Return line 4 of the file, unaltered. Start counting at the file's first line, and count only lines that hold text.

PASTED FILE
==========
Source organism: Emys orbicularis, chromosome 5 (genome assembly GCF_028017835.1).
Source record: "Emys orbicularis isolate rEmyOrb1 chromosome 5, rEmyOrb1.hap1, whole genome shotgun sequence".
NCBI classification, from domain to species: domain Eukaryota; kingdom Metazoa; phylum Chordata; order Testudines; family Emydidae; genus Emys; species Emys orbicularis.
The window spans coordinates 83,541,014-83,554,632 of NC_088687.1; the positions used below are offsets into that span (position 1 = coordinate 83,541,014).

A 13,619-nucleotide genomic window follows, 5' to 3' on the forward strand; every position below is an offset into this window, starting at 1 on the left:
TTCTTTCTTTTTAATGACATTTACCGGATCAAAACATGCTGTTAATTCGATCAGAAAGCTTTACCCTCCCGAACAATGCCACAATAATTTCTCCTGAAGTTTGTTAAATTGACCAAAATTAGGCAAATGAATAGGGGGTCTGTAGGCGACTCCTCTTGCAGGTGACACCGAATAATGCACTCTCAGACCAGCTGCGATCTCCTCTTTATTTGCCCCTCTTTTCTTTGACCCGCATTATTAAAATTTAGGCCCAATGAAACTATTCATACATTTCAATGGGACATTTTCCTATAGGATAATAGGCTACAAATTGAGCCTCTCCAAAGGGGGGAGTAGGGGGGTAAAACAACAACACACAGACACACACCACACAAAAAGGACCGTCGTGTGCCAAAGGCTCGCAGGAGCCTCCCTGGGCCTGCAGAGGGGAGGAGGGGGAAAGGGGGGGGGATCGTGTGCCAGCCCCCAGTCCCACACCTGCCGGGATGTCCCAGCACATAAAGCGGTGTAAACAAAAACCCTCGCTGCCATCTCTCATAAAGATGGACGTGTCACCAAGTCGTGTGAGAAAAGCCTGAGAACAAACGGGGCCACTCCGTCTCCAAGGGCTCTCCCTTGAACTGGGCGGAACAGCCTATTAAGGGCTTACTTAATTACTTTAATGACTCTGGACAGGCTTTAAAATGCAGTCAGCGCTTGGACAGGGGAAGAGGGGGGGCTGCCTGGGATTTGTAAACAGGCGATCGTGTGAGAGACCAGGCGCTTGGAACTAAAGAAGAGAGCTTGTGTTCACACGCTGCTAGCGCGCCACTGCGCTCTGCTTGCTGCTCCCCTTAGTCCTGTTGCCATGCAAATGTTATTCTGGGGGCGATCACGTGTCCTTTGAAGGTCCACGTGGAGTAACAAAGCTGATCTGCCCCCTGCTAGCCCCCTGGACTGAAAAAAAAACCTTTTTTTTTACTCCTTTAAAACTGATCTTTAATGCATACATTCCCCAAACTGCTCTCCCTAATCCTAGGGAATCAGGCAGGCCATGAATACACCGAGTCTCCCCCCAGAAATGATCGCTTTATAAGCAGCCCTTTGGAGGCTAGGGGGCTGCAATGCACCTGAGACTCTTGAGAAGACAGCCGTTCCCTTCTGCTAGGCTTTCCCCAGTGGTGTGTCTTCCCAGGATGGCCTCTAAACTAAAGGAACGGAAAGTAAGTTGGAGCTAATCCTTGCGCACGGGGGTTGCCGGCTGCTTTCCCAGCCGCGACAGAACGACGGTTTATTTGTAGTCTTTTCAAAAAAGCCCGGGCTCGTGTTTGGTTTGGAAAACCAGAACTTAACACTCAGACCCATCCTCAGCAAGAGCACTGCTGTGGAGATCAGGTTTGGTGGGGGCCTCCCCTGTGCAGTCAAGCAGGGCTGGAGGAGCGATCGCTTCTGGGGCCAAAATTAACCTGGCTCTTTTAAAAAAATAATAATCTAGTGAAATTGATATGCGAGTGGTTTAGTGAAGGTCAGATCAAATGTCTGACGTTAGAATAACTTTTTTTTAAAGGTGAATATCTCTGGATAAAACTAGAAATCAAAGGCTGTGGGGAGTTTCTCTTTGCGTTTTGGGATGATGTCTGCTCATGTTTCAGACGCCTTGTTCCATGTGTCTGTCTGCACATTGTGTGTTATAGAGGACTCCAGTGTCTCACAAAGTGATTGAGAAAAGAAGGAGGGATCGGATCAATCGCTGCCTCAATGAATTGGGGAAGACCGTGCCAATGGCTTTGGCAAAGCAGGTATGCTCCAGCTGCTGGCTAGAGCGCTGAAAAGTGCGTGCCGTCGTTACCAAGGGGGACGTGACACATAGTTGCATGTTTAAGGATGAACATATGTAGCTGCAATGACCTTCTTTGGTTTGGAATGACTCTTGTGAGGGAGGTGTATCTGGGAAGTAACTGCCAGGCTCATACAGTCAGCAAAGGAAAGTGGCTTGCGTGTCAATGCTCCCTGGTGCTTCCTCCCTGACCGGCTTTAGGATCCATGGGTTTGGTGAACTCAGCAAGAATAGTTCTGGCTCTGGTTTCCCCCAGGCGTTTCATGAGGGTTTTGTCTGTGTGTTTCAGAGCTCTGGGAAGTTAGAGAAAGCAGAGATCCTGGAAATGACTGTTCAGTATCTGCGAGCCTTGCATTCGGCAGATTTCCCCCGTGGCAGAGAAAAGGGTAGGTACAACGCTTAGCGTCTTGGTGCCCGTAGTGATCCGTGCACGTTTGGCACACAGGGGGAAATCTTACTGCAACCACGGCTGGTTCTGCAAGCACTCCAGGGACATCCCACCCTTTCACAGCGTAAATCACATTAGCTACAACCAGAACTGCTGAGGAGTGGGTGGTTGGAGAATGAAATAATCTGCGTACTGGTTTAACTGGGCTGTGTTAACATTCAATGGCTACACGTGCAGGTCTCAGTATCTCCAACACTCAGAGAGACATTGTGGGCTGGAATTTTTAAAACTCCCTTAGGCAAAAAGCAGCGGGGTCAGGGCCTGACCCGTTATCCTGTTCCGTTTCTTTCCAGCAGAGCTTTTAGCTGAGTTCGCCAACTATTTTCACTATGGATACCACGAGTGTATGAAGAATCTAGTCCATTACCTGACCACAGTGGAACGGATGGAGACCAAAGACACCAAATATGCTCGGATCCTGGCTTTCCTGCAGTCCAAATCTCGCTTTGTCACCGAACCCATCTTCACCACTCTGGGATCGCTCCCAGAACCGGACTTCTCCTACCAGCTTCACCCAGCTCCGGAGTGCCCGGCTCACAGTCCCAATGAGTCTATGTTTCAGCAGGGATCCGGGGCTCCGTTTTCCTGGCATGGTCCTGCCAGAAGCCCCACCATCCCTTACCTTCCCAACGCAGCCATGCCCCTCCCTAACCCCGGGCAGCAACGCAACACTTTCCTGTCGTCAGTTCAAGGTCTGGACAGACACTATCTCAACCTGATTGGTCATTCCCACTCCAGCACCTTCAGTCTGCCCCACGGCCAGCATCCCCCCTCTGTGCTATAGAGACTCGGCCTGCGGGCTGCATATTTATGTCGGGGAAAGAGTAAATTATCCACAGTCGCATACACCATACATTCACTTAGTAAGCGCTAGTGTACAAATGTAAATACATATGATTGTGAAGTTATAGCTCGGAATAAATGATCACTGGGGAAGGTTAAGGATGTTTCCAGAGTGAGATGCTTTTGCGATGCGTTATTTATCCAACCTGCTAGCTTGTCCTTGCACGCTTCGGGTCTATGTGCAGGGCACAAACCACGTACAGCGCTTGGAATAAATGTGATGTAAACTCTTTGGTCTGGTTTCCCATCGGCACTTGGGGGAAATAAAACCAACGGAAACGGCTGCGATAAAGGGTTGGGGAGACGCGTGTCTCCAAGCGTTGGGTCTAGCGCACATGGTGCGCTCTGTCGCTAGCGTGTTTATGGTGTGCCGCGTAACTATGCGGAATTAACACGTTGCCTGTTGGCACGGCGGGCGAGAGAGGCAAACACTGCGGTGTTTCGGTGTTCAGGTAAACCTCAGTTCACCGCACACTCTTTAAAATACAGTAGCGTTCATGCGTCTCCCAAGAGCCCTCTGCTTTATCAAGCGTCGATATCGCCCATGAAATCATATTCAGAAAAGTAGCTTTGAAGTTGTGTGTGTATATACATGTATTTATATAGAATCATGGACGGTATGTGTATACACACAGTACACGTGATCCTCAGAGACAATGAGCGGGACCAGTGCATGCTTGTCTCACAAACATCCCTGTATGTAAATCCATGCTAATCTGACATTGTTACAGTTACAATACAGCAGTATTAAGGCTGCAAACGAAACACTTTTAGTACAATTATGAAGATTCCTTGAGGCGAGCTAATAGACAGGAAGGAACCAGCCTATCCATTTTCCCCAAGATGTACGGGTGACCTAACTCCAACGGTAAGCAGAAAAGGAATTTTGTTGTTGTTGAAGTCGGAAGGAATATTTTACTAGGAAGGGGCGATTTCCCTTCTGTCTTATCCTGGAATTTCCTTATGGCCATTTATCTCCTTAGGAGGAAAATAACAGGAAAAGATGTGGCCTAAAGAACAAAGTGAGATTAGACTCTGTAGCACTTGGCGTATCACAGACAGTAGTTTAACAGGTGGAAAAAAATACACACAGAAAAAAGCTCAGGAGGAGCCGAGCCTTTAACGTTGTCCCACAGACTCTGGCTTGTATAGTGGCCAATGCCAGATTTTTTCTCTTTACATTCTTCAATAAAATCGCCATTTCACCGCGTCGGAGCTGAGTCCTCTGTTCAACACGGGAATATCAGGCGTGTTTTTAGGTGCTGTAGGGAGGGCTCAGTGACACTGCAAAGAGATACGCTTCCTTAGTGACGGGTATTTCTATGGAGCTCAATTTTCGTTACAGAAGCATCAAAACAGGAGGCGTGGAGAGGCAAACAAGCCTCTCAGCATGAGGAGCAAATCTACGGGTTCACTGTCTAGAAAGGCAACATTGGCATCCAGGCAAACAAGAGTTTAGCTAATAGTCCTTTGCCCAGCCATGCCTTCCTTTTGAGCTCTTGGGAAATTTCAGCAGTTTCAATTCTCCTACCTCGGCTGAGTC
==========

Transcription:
The window spans coordinates 83,541,014-83,554,632 of NC_088687.1; the positions used below are offsets into that span (position 1 = coordinate 83,541,014).